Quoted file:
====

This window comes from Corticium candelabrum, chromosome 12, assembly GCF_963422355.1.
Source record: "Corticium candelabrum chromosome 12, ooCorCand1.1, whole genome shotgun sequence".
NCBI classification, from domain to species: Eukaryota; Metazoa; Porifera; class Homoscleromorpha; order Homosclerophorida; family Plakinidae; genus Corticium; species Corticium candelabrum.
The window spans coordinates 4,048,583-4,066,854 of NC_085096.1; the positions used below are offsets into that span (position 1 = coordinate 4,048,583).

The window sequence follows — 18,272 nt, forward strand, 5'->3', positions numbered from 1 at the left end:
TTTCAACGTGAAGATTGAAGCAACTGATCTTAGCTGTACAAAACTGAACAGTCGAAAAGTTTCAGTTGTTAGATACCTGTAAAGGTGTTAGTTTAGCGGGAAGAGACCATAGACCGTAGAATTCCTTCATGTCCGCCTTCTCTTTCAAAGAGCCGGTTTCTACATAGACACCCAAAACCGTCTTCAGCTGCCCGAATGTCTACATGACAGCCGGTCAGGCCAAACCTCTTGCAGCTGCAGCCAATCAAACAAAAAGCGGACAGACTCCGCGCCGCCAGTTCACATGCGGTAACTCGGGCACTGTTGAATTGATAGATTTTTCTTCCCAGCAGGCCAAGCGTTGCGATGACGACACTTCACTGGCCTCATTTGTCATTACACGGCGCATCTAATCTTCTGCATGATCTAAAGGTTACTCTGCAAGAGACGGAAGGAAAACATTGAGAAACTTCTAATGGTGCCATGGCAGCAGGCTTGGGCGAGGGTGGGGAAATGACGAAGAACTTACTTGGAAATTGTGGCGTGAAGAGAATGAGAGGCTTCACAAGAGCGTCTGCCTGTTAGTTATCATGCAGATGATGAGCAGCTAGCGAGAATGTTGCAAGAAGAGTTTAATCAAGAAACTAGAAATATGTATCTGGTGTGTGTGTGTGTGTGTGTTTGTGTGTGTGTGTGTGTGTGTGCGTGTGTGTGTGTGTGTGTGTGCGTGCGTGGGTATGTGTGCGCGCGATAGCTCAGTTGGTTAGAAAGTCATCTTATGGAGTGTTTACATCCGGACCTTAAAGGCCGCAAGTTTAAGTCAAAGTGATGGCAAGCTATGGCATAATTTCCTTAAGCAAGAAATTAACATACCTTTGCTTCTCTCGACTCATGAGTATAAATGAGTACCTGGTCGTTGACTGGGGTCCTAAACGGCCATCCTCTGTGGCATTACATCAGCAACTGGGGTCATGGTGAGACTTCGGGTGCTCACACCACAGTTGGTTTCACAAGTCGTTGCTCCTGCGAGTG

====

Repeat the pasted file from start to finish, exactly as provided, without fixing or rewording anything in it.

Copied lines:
This window comes from Corticium candelabrum, chromosome 12, assembly GCF_963422355.1.
Source record: "Corticium candelabrum chromosome 12, ooCorCand1.1, whole genome shotgun sequence".
NCBI classification, from domain to species: Eukaryota; Metazoa; Porifera; class Homoscleromorpha; order Homosclerophorida; family Plakinidae; genus Corticium; species Corticium candelabrum.
The window spans coordinates 4,048,583-4,066,854 of NC_085096.1; the positions used below are offsets into that span (position 1 = coordinate 4,048,583).

The window sequence follows — 18,272 nt, forward strand, 5'->3', positions numbered from 1 at the left end:
TTTCAACGTGAAGATTGAAGCAACTGATCTTAGCTGTACAAAACTGAACAGTCGAAAAGTTTCAGTTGTTAGATACCTGTAAAGGTGTTAGTTTAGCGGGAAGAGACCATAGACCGTAGAATTCCTTCATGTCCGCCTTCTCTTTCAAAGAGCCGGTTTCTACATAGACACCCAAAACCGTCTTCAGCTGCCCGAATGTCTACATGACAGCCGGTCAGGCCAAACCTCTTGCAGCTGCAGCCAATCAAACAAAAAGCGGACAGACTCCGCGCCGCCAGTTCACATGCGGTAACTCGGGCACTGTTGAATTGATAGATTTTTCTTCCCAGCAGGCCAAGCGTTGCGATGACGACACTTCACTGGCCTCATTTGTCATTACACGGCGCATCTAATCTTCTGCATGATCTAAAGGTTACTCTGCAAGAGACGGAAGGAAAACATTGAGAAACTTCTAATGGTGCCATGGCAGCAGGCTTGGGCGAGGGTGGGGAAATGACGAAGAACTTACTTGGAAATTGTGGCGTGAAGAGAATGAGAGGCTTCACAAGAGCGTCTGCCTGTTAGTTATCATGCAGATGATGAGCAGCTAGCGAGAATGTTGCAAGAAGAGTTTAATCAAGAAACTAGAAATATGTATCTGGTGTGTGTGTGTGTGTGTGTTTGTGTGTGTGTGTGTGTGTGTGCGTGTGTGTGTGTGTGTGTGTGCGTGCGTGGGTATGTGTGCGCGCGATAGCTCAGTTGGTTAGAAAGTCATCTTATGGAGTGTTTACATCCGGACCTTAAAGGCCGCAAGTTTAAGTCAAAGTGATGGCAAGCTATGGCATAATTTCCTTAAGCAAGAAATTAACATACCTTTGCTTCTCTCGACTCATGAGTATAAATGAGTACCTGGTCGTTGACTGGGGTCCTAAACGGCCATCCTCTGTGGCATTACATCAGCAACTGGGGTCATGGTGAGACTTCGGGTGCTCACACCACAGTTGGTTTCACAAGTCGTTGCTCCTGCGAGTG